In the northern states, we see a lot of recognition for the Canadian racers who
This is another Wissota sanctioned dirt track and started racing back in 1965. The track is a half-mile in length and runs five Wisconsin SSOTA–sanctioned classes; Late Models, Modifieds, Super Stocks, Midwest Modifieds, and Street Stocks.
Viking is a part of the Douglas County Fairgrounds located in Alexandria, Minnesota, about a two hour drive from Minneapolis. They will run 25 events this year, some being three-day touring events. The Midwest Modifieds were by far the most popular class bringing in 23 teams on this night.
The track is a multi-banked design where a guy running the low groove can maintain position on a car running the top groove. And, there are no guardrails beyond the front stretch. I saw plenty of three-wide racing where the cars had sufficient room to race without making contact.
We lucked out because on this night, a special promotion was taking place. The track was allowing fans to attend for free. It was strange watching this take place. We arrived just after noon on Saturday, July 28, and the gates and doors were open. When the fans arrived, they just walked in and went to the grandstands.
This wheel cover is nicely done and has the sponsors’ names and car colors. Promotions lik
This was all made possible by a group from the local Minnesota Corn Growers Association, headed up by Bill Blacheck, who covered the tracks expenses that night. The event was called Jam the Stands—Ethanol—Field to Fuel. For the track, it was a promotional success in that it attracted new attendees and in the process sold a lot of hot dogs and beer. And it provided a considerable amount of information and exposure for ethanol base fuels that will benefit everyone.
The free admission helped us too. We were able to interact more with the fans because they could come and go as they pleased and we had our Tour bus situated right at the area where the food was being served.
Phil Merten is the president of Viking Speedway and serves on the board of directors of Wissota. He runs a tight ship around this track and it was a very well run show that provided a lot of excitement and competition.
I think more tracks should consider promotions similar to this one that used a local organization that wanted to promote themselves to the public. It serves everyone well and in this case, they did jam the stands. And if you put on a good show, have activities for the kids that will entice them to bring their parents back next week, you can grow your front gate considerably. It also makes the regular fans very happy to be able to go to the races and spend much less money.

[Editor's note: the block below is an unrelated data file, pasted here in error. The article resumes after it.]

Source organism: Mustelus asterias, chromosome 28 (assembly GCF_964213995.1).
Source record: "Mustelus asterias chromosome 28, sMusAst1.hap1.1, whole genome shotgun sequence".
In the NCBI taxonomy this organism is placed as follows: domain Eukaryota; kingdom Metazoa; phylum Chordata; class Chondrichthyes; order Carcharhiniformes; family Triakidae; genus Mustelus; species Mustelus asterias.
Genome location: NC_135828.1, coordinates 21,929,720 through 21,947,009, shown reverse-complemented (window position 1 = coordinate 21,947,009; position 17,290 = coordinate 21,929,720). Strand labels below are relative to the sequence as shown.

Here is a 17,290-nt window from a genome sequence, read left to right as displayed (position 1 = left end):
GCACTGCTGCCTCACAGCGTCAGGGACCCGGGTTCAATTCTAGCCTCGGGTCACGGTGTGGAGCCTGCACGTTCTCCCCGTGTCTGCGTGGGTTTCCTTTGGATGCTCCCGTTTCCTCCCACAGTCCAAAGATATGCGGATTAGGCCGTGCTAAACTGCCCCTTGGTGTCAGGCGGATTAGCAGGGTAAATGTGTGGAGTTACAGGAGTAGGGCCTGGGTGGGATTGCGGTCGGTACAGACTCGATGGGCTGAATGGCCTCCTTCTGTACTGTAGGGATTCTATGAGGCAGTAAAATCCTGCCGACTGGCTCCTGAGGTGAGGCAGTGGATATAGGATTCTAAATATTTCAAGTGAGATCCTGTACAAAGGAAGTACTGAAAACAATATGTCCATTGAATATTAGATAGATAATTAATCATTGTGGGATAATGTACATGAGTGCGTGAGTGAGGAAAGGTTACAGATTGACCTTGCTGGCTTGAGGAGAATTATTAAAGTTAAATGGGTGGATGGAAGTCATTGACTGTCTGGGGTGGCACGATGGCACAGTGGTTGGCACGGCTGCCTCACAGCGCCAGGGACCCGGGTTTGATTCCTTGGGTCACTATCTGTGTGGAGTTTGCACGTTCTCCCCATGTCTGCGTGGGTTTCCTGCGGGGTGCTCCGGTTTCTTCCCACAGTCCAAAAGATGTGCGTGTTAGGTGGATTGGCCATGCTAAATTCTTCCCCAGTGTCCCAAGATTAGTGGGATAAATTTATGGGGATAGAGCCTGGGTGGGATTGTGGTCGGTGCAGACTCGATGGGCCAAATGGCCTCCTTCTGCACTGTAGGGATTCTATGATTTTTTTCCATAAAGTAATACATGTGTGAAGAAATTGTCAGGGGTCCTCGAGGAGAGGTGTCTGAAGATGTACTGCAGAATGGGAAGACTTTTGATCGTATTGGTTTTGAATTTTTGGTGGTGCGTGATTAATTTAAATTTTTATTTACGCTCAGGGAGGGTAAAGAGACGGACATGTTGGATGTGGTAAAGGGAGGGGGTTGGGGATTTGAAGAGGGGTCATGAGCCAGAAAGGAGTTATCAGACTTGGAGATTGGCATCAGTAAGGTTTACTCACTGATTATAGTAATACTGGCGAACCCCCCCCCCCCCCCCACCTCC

This being the second track we've visited this year that runs their program under the Wissota organization, I came away very impressed. The Wissota Promoters Association was founded in 1981 by eight promoters, and I am quoting from their website. They wanted to make the rules for the Late Model division uniform so that teams could travel to different tracks in their region and not have to change the car.
The track management fixed up this dedicated pickup truck and wrapped it in
This worked out so well that they ended up doing the same for the modified division. In 1984 a volunteer committee was formed that became the board of directors they now have. Today, a seven-member board oversees the operations of Wissota and they represent 48 tracks in the U.S. and three in Canada. That is a huge organization and something the rest of the circle track community should take a good look at and emulate.
Our next stops are to another Wissota track, I-35 Speedway in Mason City, Iowa, and then on to Wisconsin International Raceway in Kaukauna, Wisconsin, the following weekend for a stop we added just because we couldn't stand to miss this unique venue.
We've got one more week in Wisconsin and then we are off to Montana for a race and a track that are truly unique in their promotion and location. This starts off our run down beside the Rocky Mountains where we will skirt and traverse those magnificent peaks all of the way to the southern end of the range in New Mexico. Stay tuned.